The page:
thumbnail Fig. B.1.

Four upper panels: individual lines of C4S with J = N + 1 detected in our survey. Two bottom panels: spectrum obtained after stacking all lines of C4S with J = N + 1 (panel b) and the resulting spectrum after stacking the twelve weak lines with J = N and J = N − 1 (panel c). The abscissa corresponds to the velocity with respect to the local standard of rest. The dashed blue line corresponds to vLSR = 5.83 km s−1. The ordinate is the antenna temperature in milliKelvin. The red line in the four upper panels corresponds to the synthetic spectrum for each transition computed with Tr = 7 K and N(C4S) = 3.8 × 1010 cm−2.

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For C5S, the detection of five individual lines (see Fig. B.2) provides solid evidence on the detection of this species in TMC-1. The observed transitions have upper energy levels between 13 and 20 K. Three additional transitions above 40 GHz have intensities too low to be detected with the present sensitivity. Nevertheless, the stacked spectrum of all transitions results on a line at 8σ. Hence, we conclude that the detection of these two S-bearing carbon chains in TMC-1 is solid and convincing.

thumbnail Fig. B.2.

Detected lines of C5S within the observed frequency range. The abscissa corresponds to the velocity with respect to the local standard of rest. The ordinate is the antenna temperature corrected for atmospheric and telescope losses in milliKelvin. Spectral resolution is 38.15 kHz. The dashed blue line corresponds to vLSR = 5.83 km s−1. The red line represents the synthetic spectrum for each line computed for Tr = 7 K and N(C5S) = 5 × 1010 cm−2. Panel b: stacked spectrum of all rotational transitions of C5S in our survey from Ju = 17 to 27.

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Appendix C: Abundances of related sulfur-bearing species

C.1. HCS and HSC

HCS and HSC were discovered by Agúndez et al. (2018) towards L483. Here, we present the first detection of these species in TMC-1. The observed lines are shown in Figs. C.1 and C.2, respectively. Assuming a rotational temperature of 5 K, we derived N(HCS) = (5.5 ± 0.5) × 1012 cm−2 and N(HSC) = (1.3 ± 0.1) × 1011 cm−2. The column densities increase by ∼20% if a rotational temperature of 10 K is assumed. The derived abundance ratio X(HCS)/X(HSC) is 42 ± 7, which is very similar to the value derived by Agúndez et al. (2018) towards L483. However, we derived an abundance ratio H2CS/HCS of ∼9, while in L483 this ratio is ∼1. Our purely gas-phase chemical model results in a H2CS/HCS ratio of ∼200 (see Table 1) that is too high compared with the values observed in TMC-1 and L483, although the chemical model of Vidal et al. (2017), which includes grain-surface reactions, predicts a H2CS/HCS ratio close to the value observed in TMC-1. In the case of HCS and HSC, we could speculate with a common precursor, HCSH+. However, as discussed by Agúndez et al. (2018), the most stable isomer of this cation is H2CS+ and the formation of HSC from its dissociative recombination requires a substantial rearrangement of the molecular structure. If, as suggested by those authors that the CH3S+ cation is the common precursor of H2CS and HCS, additional reactions are needed to explain the different H2CS/HCS abundance ratio found towards TMC-1 and L483.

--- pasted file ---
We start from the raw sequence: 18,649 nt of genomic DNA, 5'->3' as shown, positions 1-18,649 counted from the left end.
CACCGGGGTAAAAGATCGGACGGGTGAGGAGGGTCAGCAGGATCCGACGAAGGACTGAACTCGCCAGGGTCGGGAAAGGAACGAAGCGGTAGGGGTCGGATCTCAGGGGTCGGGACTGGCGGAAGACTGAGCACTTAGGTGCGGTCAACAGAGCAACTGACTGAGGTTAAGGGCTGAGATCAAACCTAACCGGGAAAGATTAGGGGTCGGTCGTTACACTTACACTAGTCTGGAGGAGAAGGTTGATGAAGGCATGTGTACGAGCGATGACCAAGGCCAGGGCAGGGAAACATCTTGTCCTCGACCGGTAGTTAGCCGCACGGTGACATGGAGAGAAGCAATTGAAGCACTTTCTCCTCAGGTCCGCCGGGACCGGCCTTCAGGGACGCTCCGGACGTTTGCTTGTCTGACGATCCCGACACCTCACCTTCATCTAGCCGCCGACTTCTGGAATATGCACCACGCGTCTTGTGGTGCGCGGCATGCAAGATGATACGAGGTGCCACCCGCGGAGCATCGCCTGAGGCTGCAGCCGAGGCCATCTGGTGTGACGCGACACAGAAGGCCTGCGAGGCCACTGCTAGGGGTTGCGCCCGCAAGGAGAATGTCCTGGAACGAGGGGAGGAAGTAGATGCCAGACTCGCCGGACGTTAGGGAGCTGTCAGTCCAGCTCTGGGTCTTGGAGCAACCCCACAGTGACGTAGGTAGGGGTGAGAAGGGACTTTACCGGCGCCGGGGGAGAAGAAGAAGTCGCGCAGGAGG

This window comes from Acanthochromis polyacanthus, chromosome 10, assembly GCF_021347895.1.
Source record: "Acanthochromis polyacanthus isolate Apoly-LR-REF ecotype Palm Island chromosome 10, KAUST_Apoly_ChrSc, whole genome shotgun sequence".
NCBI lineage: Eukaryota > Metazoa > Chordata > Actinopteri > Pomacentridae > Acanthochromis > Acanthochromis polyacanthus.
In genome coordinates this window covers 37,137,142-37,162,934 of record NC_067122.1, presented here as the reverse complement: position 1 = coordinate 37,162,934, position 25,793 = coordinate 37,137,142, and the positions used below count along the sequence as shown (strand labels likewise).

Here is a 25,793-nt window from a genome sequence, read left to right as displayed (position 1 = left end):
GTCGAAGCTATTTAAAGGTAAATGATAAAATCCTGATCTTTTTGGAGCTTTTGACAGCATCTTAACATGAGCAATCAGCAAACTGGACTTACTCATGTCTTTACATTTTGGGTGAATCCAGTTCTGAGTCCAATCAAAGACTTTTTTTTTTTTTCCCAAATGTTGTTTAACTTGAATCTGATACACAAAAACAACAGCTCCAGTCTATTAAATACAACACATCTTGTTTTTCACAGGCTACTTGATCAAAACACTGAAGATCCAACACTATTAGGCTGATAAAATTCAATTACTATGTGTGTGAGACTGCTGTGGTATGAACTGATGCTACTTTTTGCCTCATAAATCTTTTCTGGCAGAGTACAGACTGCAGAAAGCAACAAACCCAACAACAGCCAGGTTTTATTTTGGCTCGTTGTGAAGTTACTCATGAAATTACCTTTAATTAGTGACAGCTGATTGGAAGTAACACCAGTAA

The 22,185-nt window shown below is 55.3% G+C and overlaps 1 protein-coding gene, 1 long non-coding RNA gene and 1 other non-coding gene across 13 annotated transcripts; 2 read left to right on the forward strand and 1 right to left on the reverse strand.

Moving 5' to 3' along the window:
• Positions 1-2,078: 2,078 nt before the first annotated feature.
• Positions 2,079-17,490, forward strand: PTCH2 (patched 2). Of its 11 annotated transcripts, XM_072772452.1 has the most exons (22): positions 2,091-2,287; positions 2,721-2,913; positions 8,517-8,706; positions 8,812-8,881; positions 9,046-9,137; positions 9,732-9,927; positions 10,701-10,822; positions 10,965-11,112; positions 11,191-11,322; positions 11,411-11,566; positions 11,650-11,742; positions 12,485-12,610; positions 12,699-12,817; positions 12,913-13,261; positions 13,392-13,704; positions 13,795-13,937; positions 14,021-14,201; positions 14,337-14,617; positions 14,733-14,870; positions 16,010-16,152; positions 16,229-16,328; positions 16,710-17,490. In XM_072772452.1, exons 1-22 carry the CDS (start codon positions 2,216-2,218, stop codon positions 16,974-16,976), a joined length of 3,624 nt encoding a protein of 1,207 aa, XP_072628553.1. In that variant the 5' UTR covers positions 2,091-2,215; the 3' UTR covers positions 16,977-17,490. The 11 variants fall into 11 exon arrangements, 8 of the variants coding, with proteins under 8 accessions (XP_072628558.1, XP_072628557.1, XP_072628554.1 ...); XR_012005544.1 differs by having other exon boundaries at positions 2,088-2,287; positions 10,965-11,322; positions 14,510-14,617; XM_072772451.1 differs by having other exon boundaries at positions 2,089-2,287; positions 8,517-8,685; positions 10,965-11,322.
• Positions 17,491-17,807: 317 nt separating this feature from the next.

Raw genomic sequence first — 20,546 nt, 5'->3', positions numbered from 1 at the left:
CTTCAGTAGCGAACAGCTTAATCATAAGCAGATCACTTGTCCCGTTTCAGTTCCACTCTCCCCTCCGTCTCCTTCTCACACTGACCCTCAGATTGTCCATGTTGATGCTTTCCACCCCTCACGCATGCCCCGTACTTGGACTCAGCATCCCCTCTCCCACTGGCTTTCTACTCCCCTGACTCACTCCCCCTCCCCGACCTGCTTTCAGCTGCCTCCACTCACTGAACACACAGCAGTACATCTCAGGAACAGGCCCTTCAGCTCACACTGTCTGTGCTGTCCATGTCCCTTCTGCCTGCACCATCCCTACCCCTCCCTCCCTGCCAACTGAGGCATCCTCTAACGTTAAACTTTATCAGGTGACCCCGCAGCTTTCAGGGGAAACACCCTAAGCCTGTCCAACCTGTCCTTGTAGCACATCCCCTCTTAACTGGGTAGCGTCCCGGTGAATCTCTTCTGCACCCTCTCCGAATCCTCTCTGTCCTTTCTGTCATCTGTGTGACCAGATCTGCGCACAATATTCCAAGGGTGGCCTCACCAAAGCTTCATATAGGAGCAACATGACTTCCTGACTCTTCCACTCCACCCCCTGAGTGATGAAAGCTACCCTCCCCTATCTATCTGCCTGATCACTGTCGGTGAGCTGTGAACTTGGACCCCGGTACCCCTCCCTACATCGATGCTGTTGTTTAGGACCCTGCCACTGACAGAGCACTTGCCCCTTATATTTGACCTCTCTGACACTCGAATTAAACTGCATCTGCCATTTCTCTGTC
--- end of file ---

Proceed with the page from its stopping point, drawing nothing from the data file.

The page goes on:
thumbnail Fig. C.1.

Observed lines of HCS within the observed frequency range. The abscissa corresponds to the rest frequency assuming a velocity with respect to the local standard of rest of 5.83 km s−1. The ordinate is the antenna temperature corrected for atmospheric and telescope losses in milliKelvin. Spectral resolution is 38.15 kHz. The red line shows the synthetic spectrum for Tr = 5 K and N = (5.50 ± 0.50) × 1012.

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C.2. SO, H2CS, and OCS

We note that SO and NS do not have strong transitions in the 31–50 GHz domain; SO has one transition in this domain, the 32 − 22, but its upper energy level is 21.1 K and we observed a weak emission feature at the correct frequency (see Table D.1). This line has peculiar excitation conditions as it turns out to be in absorption in front of the cosmic microwave background for low volume densities and in emission for the typical densities of TMC-1. Lique et al. (2006) studied SO in detail in this cloud and they derived an abundance of ∼10−8. Using the collisional rates of Lique et al. (2005), we derived a brightness temperature for the 32–22 transition of SO of −21, −17, 1.8, and 38 mK for n(H2) = 104, 4 × 104, 6 × 104, and 105 cm−3, respectively. The predicted intensity has a direct dependency on the column density, but the turnover between absorption and emission essentially depends on the volume density. From the observed parameters for this line (see Table D.1) and the abundance derived by Lique et al. (2006), we estimate a volume density for the core of TMC-1 of 4–6 × 104 cm−3, which is in good agreement with previous studies (see, e.g. Fossé et al. 2001 and Lique et al. 2006). Assuming the H2 column density derived by Cernicharo & Guélin (1987), the column density of SO is ∼1014 cm−2.

In our 7 mm line survey, H2CS only has one transition. Both, the main and the 34 isotopologues have been detected. Line parameters are given in Table D.1. The column density for this species was derived assuming a rotational temperature of 10 K (Cernicharo et al. 2021a).

It is important note that OCS has two transitions in the 31–50 GHz domain. Line parameters are given in Table D.1.

C.3. HNCS, HSCN, HCNS, and HSNC

We note that HNCS and HSCN have been previously detected in the interstellar medium (Frerking et al. 1979; Halfen et al. 2009). They are the sulfur equivalent of the well known molecules HNCO and HOCN; HNCS is the most stable among the possible CHNS isomers, with HSCN, HCSN, and HSNC being 3200, 17 300, and 18 100 K above HNCS, respectively (Wierzejewska & Moc 2003).